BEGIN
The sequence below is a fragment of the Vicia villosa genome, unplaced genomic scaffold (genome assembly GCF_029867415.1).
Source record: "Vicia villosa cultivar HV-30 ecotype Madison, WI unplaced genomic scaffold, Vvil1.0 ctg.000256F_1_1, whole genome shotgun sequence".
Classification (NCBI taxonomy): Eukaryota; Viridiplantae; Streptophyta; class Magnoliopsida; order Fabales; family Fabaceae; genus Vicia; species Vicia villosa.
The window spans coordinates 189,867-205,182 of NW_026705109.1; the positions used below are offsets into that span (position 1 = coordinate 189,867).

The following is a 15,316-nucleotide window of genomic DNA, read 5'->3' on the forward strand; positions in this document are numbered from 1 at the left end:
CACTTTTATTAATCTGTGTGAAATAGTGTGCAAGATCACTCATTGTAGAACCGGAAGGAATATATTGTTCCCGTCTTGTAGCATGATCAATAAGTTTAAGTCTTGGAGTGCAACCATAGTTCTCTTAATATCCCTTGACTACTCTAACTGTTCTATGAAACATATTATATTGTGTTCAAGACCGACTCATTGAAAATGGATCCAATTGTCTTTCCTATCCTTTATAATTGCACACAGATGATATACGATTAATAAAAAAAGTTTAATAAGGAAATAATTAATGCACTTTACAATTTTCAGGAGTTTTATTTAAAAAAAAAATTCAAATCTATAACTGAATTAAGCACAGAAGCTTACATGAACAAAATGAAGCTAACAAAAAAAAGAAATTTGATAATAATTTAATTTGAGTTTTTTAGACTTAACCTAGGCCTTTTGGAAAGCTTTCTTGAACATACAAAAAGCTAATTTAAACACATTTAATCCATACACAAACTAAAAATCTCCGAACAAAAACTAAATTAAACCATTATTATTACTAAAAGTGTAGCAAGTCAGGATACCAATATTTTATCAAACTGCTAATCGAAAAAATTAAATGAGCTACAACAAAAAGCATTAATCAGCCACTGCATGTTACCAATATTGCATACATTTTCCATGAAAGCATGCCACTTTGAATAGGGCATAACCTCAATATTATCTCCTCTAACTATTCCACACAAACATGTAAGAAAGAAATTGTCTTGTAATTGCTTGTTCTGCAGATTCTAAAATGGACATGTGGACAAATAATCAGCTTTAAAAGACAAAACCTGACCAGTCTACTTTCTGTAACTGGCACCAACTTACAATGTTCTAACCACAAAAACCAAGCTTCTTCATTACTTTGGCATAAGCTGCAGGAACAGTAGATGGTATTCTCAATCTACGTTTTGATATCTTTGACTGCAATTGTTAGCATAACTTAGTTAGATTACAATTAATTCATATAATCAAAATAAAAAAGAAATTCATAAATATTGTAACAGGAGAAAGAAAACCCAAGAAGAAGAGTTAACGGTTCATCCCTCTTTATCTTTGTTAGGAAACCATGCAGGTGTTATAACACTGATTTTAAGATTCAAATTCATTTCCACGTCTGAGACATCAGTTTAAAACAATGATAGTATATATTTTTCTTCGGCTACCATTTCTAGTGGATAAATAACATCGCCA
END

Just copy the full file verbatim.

The sequence below is a fragment of the Vicia villosa genome, unplaced genomic scaffold (genome assembly GCF_029867415.1).
Source record: "Vicia villosa cultivar HV-30 ecotype Madison, WI unplaced genomic scaffold, Vvil1.0 ctg.000256F_1_1, whole genome shotgun sequence".
Classification (NCBI taxonomy): Eukaryota; Viridiplantae; Streptophyta; class Magnoliopsida; order Fabales; family Fabaceae; genus Vicia; species Vicia villosa.
The window spans coordinates 189,867-205,182 of NW_026705109.1; the positions used below are offsets into that span (position 1 = coordinate 189,867).

The following is a 15,316-nucleotide window of genomic DNA, read 5'->3' on the forward strand; positions in this document are numbered from 1 at the left end:
CACTTTTATTAATCTGTGTGAAATAGTGTGCAAGATCACTCATTGTAGAACCGGAAGGAATATATTGTTCCCGTCTTGTAGCATGATCAATAAGTTTAAGTCTTGGAGTGCAACCATAGTTCTCTTAATATCCCTTGACTACTCTAACTGTTCTATGAAACATATTATATTGTGTTCAAGACCGACTCATTGAAAATGGATCCAATTGTCTTTCCTATCCTTTATAATTGCACACAGATGATATACGATTAATAAAAAAAGTTTAATAAGGAAATAATTAATGCACTTTACAATTTTCAGGAGTTTTATTTAAAAAAAAAATTCAAATCTATAACTGAATTAAGCACAGAAGCTTACATGAACAAAATGAAGCTAACAAAAAAAAGAAATTTGATAATAATTTAATTTGAGTTTTTTAGACTTAACCTAGGCCTTTTGGAAAGCTTTCTTGAACATACAAAAAGCTAATTTAAACACATTTAATCCATACACAAACTAAAAATCTCCGAACAAAAACTAAATTAAACCATTATTATTACTAAAAGTGTAGCAAGTCAGGATACCAATATTTTATCAAACTGCTAATCGAAAAAATTAAATGAGCTACAACAAAAAGCATTAATCAGCCACTGCATGTTACCAATATTGCATACATTTTCCATGAAAGCATGCCACTTTGAATAGGGCATAACCTCAATATTATCTCCTCTAACTATTCCACACAAACATGTAAGAAAGAAATTGTCTTGTAATTGCTTGTTCTGCAGATTCTAAAATGGACATGTGGACAAATAATCAGCTTTAAAAGACAAAACCTGACCAGTCTACTTTCTGTAACTGGCACCAACTTACAATGTTCTAACCACAAAAACCAAGCTTCTTCATTACTTTGGCATAAGCTGCAGGAACAGTAGATGGTATTCTCAATCTACGTTTTGATATCTTTGACTGCAATTGTTAGCATAACTTAGTTAGATTACAATTAATTCATATAATCAAAATAAAAAAGAAATTCATAAATATTGTAACAGGAGAAAGAAAACCCAAGAAGAAGAGTTAACGGTTCATCCCTCTTTATCTTTGTTAGGAAACCATGCAGGTGTTATAACACTGATTTTAAGATTCAAATTCATTTCCACGTCTGAGACATCAGTTTAAAACAATGATAGTATATATTTTTCTTCGGCTACCATTTCTAGTGGATAAATAACATCGCCA